3. Understandable

3.3 Input Assistance (Level A)

Guideline 3.3 Input Assistance

Help users avoid and correct mistakes.

What is “input assistance?” How does it support understandability?

“Input assistance” is WCAG 2.1 jargon for techniques that help people avoid mistakes, especially when filling out forms. When people do make mistakes, it refers to the techniques that help them recover from errors.

Definition

Input assistance: Techniques that encourage users to understand the process of entering information. These techniques include providing clear instructions, a chance to check work before submitting it, and context-sensitive help.

Everyone makes mistakes, but some people with disabilities may be more prone to input errors than people without disabilities. For example, someone with a tremor may press keys by accident. An individual who is blind may have trouble determining which fields are mandatory and which are optional. A person who relies on speech recognition software may produce words that are different than the dictated words.

This guideline seeks to reduce the number of serious errors that users make, increase the likelihood that users will notice their errors, and help users understand what they must do to correct errors.

Success Criterion 3.3.1 Error Identification

Level A

If an input error is automatically detected, the item that is in error is identified and the error is described to the user in text.

Error Identification Explained

When designing a website or online form, use text to indicate and describe errors.

It is okay to signal errors with images and colour changes provided there are also text descriptions.

Example: A bank encourages customers to apply for loans online. A customer submits a form with his or her name, address, phone number, email address, and account number. If the customer does not complete the form correctly, the form is re-displayed with an alert — three question marks ??? displayed after the prompt — for all missing or incorrect fields.

In addition, the fields in error are highlighted yellow to make them easier to spot.

SC 3.3.1 is a special benefit to screen reader users. Since screen readers only read text, screen reader users may have trouble understanding non-text error messages.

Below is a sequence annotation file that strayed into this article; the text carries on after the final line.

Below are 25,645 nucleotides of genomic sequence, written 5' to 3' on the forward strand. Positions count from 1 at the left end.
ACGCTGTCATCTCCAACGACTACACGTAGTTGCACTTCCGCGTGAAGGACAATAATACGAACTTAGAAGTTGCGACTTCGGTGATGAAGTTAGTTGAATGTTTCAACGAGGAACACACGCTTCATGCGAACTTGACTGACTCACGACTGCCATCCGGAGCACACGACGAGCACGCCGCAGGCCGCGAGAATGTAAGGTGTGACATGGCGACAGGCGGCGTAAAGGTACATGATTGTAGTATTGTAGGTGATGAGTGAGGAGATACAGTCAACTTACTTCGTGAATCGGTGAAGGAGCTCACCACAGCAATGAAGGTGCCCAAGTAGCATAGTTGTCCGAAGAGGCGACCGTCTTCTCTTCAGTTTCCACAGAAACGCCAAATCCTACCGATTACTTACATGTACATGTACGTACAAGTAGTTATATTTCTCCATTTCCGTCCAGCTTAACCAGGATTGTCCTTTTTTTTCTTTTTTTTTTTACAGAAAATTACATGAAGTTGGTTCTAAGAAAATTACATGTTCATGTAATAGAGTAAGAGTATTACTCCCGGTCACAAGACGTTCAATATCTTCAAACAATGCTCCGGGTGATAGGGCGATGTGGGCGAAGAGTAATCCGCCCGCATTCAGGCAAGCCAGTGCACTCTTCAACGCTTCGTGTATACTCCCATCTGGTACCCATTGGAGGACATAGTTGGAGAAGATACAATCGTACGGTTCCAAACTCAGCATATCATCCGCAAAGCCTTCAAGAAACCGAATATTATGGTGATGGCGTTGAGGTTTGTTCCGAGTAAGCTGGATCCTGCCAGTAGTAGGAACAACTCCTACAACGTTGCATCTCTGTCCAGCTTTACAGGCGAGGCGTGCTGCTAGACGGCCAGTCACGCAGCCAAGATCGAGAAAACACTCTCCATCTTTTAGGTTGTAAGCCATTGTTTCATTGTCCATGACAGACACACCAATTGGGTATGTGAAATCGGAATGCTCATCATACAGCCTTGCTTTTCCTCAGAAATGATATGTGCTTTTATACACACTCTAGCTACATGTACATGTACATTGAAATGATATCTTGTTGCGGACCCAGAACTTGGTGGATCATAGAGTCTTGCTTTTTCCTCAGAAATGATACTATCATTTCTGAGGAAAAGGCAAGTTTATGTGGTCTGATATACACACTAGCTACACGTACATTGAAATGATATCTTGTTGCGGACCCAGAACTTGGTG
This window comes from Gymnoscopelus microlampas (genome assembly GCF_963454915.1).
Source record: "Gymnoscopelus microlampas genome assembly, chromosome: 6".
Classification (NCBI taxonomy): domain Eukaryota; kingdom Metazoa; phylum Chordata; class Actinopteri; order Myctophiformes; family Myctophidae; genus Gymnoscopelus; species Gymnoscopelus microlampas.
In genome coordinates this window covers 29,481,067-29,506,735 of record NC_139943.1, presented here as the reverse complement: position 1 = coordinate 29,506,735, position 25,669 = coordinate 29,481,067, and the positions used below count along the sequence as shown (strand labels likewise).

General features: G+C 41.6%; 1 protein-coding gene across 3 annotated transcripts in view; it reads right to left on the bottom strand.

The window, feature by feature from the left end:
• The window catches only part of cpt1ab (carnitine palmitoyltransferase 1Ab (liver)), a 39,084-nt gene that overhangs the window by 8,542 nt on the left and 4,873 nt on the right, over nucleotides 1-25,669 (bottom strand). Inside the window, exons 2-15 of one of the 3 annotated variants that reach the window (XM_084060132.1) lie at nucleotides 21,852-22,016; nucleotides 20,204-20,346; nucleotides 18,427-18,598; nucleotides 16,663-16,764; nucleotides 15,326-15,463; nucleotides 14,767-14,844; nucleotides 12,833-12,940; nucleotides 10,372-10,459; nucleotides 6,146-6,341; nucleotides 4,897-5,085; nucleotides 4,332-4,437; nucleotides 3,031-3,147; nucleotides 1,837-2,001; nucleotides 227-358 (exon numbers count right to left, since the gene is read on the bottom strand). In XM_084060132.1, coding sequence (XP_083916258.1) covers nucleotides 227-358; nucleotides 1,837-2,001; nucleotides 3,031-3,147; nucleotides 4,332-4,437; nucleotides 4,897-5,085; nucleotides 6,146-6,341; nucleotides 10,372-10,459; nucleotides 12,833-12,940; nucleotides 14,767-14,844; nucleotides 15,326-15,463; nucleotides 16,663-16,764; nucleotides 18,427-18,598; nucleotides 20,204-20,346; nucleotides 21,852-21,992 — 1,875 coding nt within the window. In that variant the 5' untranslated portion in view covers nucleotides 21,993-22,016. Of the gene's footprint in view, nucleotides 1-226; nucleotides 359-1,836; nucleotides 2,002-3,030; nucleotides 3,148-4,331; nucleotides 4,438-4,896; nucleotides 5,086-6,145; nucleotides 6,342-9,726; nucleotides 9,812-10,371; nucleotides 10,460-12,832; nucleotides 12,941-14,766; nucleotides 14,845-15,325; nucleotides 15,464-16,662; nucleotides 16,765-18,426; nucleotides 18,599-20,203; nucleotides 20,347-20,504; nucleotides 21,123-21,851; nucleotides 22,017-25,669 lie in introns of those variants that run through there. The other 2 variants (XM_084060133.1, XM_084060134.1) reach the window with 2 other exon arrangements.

Suggested Reading:

Success Criterion 3.3.2 Labels or Instructions

Level A

Labels or instructions are provided when content requires user input.

Labels or Instructions Explained

When designing online forms, help users enter information by providing clear instructions and examples. Conformance to SC 3.3.2 helps users avoid mistakes when their input is required.

When filling out forms, people who use certain assistive technologies are more likely to make mistakes than users without disabilities. Similarly, when recovering from mistakes, these users may have trouble focusing in on and fixing problems.

Instructions and cues that are visually and programmatically connected to form controls help users complete forms successfully the first time. If they do make mistakes, instructions and cues make it easier to find and fix them.

Examples of providing clear cues and instructions:

  • Use Given Name instead of Name 1 as the prompt for entering a first name, and Family Name instead of Name 2 for entering a surname.
  • Show the required date format for a field: Date (dd-mm-yyyy).
  • Place prompts for text fields and combo boxes above or to the left of controls, and place prompts for checkboxes and radio buttons to the right of controls. Doing this “automatically” produces fairly accessible form controls.

Suggested Reading:

License

Icon for the Creative Commons Attribution-ShareAlike 4.0 International License

Introduction to Web Accessibility by Ryerson University, The Chang School is licensed under a Creative Commons Attribution-ShareAlike 4.0 International License, except where otherwise noted.

Share This Book